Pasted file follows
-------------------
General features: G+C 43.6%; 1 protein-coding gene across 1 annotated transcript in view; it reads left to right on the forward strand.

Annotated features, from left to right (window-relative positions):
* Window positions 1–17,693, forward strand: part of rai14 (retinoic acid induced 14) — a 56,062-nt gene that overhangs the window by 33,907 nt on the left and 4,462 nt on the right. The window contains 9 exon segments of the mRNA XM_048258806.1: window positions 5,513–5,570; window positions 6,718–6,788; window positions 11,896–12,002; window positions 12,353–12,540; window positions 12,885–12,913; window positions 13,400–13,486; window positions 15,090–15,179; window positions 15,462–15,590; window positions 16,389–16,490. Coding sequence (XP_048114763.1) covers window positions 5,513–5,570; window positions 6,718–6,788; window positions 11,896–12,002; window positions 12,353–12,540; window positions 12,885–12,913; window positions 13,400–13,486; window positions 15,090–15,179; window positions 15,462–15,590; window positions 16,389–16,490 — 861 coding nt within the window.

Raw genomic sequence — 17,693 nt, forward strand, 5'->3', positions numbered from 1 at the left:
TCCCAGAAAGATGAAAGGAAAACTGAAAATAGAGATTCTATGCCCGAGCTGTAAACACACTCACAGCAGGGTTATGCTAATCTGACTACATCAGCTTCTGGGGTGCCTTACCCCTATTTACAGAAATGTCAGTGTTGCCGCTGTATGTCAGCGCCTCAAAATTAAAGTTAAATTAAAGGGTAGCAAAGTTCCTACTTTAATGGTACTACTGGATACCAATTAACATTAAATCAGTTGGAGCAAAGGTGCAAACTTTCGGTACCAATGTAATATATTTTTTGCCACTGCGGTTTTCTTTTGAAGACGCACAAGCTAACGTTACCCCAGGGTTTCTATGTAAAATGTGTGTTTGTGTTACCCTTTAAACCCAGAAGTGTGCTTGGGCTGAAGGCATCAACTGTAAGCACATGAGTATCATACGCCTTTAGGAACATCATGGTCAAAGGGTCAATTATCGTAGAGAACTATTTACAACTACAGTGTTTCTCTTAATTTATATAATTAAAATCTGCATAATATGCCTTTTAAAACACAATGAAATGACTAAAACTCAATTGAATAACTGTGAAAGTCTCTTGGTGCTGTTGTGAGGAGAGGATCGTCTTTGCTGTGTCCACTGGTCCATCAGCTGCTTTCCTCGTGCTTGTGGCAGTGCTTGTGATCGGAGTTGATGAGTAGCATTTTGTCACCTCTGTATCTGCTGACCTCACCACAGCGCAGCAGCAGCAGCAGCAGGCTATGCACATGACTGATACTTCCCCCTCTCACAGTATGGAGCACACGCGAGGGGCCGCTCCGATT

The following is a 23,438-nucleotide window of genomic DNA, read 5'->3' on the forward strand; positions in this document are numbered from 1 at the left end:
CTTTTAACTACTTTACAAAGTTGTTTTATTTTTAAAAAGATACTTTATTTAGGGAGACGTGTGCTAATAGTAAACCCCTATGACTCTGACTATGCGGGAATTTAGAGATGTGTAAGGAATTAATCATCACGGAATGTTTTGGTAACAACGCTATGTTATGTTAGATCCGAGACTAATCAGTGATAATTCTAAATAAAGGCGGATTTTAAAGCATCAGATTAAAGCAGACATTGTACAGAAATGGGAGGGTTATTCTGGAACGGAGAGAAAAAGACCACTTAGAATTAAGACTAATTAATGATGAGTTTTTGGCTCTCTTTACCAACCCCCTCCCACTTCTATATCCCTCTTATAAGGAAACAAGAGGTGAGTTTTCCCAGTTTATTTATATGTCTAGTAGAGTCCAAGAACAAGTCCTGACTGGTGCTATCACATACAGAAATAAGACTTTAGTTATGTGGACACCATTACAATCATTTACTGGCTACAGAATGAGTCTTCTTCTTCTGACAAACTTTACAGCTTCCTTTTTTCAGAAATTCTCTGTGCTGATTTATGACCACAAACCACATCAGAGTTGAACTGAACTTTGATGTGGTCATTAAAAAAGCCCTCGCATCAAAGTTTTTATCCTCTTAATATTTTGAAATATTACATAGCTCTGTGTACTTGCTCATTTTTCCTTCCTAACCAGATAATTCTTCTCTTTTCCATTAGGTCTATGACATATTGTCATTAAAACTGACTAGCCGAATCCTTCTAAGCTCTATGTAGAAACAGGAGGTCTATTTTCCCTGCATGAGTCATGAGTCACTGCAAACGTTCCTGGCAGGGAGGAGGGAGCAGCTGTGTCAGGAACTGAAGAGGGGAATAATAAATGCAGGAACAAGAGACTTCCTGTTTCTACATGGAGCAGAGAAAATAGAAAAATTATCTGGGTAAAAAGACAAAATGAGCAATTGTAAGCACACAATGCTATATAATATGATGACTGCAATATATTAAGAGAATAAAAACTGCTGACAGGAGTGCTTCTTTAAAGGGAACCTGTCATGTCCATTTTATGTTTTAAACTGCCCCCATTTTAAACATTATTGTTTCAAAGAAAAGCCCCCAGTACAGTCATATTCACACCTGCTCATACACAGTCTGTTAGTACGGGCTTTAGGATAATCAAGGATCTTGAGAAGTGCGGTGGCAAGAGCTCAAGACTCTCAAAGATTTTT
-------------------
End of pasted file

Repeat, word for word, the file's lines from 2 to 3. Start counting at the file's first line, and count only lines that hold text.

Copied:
Annotated features, from left to right (window-relative positions):
* Window positions 1–17,693, forward strand: part of rai14 (retinoic acid induced 14) — a 56,062-nt gene that overhangs the window by 33,907 nt on the left and 4,462 nt on the right. The window contains 9 exon segments of the mRNA XM_048258806.1: window positions 5,513–5,570; window positions 6,718–6,788; window positions 11,896–12,002; window positions 12,353–12,540; window positions 12,885–12,913; window positions 13,400–13,486; window positions 15,090–15,179; window positions 15,462–15,590; window positions 16,389–16,490. Coding sequence (XP_048114763.1) covers window positions 5,513–5,570; window positions 6,718–6,788; window positions 11,896–12,002; window positions 12,353–12,540; window positions 12,885–12,913; window positions 13,400–13,486; window positions 15,090–15,179; window positions 15,462–15,590; window positions 16,389–16,490 — 861 coding nt within the window.